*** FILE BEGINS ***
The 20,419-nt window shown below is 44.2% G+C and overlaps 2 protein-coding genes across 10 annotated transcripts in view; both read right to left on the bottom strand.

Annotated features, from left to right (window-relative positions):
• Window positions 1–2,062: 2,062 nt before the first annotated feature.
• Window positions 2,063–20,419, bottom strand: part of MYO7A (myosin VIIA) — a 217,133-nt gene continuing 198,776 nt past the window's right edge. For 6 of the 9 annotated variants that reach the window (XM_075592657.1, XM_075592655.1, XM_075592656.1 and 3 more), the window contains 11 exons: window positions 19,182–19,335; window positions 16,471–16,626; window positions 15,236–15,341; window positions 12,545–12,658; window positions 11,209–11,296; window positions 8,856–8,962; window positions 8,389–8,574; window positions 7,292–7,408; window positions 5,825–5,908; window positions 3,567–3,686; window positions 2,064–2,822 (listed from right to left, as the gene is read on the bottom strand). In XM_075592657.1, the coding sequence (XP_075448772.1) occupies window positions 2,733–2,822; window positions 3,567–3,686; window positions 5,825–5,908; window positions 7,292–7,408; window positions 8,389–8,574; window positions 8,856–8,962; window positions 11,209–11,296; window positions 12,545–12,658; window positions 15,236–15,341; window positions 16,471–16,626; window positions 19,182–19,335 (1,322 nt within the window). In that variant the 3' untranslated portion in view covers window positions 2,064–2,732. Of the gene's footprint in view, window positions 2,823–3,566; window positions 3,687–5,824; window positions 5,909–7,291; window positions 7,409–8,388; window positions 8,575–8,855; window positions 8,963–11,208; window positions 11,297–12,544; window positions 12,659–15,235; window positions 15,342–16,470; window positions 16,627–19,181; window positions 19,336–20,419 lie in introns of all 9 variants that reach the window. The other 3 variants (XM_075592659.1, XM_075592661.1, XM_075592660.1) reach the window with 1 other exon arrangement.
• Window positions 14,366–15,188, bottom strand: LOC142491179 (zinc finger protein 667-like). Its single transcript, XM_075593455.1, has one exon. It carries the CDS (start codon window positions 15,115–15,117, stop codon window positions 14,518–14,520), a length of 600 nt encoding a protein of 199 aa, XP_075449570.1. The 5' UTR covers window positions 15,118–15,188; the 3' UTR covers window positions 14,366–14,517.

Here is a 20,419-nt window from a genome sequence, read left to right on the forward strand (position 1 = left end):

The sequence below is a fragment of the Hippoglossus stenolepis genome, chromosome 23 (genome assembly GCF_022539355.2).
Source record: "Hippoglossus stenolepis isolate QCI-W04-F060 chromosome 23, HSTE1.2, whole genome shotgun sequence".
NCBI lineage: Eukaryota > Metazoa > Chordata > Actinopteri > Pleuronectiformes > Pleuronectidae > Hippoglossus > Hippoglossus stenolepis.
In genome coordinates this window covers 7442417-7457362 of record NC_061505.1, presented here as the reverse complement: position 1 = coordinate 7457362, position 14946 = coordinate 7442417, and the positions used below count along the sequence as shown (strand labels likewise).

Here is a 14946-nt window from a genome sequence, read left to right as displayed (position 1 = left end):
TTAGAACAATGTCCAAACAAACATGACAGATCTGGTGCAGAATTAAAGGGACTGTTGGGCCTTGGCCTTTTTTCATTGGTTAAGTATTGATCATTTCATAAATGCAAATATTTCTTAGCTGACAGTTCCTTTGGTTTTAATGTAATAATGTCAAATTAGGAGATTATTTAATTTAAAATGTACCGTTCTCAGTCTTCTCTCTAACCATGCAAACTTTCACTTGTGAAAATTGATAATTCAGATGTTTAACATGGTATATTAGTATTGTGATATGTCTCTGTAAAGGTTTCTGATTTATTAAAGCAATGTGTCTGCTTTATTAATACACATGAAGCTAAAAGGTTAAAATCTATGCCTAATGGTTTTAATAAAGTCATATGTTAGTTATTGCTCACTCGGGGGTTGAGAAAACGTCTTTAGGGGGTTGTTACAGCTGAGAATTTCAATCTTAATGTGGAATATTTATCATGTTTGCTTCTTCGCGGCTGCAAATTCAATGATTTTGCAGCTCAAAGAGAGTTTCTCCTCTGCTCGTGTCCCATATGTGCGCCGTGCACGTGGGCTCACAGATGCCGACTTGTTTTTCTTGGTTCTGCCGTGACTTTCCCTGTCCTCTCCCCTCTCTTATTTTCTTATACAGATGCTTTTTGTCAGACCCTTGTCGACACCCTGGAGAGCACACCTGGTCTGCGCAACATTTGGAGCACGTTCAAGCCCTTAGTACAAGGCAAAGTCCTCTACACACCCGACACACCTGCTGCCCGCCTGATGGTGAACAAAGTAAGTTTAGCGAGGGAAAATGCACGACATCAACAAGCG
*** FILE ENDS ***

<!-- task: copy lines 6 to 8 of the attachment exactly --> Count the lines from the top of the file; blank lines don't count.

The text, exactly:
Here is a 20,419-nt window from a genome sequence, read left to right on the forward strand (position 1 = left end):

The sequence below is a fragment of the Hippoglossus stenolepis genome, chromosome 23 (genome assembly GCF_022539355.2).
Source record: "Hippoglossus stenolepis isolate QCI-W04-F060 chromosome 23, HSTE1.2, whole genome shotgun sequence".